Stuck in a Game Design Rut? Listen to Advice from These Awesome Developers

Are you planning on making your first game? If you answered "yes", it is wise to listen to those who have excelled in this craft.

If you are a video game enthusiast, you probably have created ideas for your own game throughout the years. Now, you may want to put these ideas to the test and make your first game.

Easier said than done.

Video game design is a complex craft and just having good ideas will not guarantee the success of your game. In the end, how well you can execute these ideas is what will determine whether your game will thrive.

If you are just starting in game development, we have compiled five quotes from the most accomplished individuals in the industry and explained their meanings, so you can have a better idea of what to do in order to take your game to the next level.

"A game is a set of interesting choices" - Sid Meier 

This man is responsible for few of the most successful series of all times, including the Civilization franchise. 

When designing a game, it is paramount to understand that players need to have autonomy on how they play.

Even an experience as linear as Call of Duty offers choices. Players must choose which weapon to use, whether to run through the enemies or duck for cover, which flank to attack first and so on.

When designing your game, it is crucial to find ways to add player input to the experience, so you can add depth to your gameplay mechanics. People prefer to engage in activities that allow them to make choices. Keep this in mind when designing your game.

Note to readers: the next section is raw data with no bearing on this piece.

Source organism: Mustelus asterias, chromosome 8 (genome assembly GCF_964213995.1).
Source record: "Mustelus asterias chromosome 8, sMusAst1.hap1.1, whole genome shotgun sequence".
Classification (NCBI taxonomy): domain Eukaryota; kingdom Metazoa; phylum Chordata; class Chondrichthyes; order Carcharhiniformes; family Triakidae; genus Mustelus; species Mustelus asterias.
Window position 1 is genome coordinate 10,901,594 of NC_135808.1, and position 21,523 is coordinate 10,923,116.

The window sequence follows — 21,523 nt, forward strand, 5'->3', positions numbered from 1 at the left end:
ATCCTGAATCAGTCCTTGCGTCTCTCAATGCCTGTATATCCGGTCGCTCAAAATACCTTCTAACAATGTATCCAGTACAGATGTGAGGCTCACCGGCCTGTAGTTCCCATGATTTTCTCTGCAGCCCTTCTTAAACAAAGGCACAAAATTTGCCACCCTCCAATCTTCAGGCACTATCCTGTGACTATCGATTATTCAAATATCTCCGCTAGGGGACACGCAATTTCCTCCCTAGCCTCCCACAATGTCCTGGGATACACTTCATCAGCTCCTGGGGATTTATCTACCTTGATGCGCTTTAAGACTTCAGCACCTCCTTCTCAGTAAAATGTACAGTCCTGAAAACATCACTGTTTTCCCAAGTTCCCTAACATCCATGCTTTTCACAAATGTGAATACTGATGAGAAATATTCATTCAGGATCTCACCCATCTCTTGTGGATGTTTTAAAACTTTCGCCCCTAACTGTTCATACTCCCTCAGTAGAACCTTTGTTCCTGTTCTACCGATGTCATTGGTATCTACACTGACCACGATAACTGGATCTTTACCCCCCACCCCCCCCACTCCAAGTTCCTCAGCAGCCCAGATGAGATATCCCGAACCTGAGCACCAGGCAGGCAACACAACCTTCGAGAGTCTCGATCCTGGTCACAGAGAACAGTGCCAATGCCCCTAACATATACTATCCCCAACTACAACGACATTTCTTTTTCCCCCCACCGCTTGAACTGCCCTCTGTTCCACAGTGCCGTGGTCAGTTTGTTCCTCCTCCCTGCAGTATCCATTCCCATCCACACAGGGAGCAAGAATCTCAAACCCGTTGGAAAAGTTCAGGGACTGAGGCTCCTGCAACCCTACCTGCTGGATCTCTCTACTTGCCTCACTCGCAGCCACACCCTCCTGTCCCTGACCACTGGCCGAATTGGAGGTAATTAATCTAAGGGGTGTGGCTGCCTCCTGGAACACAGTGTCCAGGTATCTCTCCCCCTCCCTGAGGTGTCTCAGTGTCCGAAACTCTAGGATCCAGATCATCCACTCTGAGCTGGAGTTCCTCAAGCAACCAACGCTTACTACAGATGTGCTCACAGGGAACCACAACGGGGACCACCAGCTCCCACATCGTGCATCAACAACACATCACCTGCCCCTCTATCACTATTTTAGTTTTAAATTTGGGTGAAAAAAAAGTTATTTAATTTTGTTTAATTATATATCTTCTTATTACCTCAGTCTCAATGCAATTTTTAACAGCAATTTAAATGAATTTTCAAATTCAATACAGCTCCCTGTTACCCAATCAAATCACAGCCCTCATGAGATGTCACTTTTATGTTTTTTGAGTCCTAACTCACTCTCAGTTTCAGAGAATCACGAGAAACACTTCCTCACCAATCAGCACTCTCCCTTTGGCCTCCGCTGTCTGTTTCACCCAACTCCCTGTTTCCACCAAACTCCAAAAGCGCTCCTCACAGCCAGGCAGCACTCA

A good exercise is observing a game as you play it and trying to think of how it allows you to choose your own modus operandi.

"When people play games, they have an experience. It is this experience that the designer cares about. Without the experience, the game is worthless." - Jesse Schell

This man is the author of the book The Art of Game Design: A Book of Lenses, which is regarded as the bible of game designers. 

A game is an interactive software, but what makes it different than a spreadsheet in your computer, that is also an interactive software?

A game appeals to the senses of the player, via the use of audio and visual elements and through them, game designers create gameplay, environments, narratives and many more elements.

These evoke feelings on the player and what the player feels while playing determines the tone of the experience.

The competitive urge during a match of Overwatch, the emotional roller coaster of The Walking Dead and the comedic elements of Borderlands. These are all elements that set the tone of the game and create the experience.

When designing your game, it is important to remember that you are not merely creating a software, you are crafting an experience, so you must keep in mind ways to evoke feelings on the player, in order to deliver a memorable experience.

"Long lulls where basically all you were doing was doing stuff you had already done before" - Gabe Newell

This quote may seem odd if taken out of context, so allow me to explain it.

This phrase came from the book Rules of Play, written by Katie Salem and Eric Zimmerman and in it, Gabe Newell addressed the challenges of designing Half-Life. 

One of the problems faced during the early versions of the game was that it became too repetitive, too quickly. This is a pitfall many games fall into. The core concept may be good, but due to poor execution, it becomes repetitive and the player loses interest.

To fix this problem, developers at Valve implemented a reward schedule in the game.

Have you ever wondered why in most FPS games you usually start with an underpowered weapon? This occurs for two reasons: To give a sense of progression and to give a sense of novelty.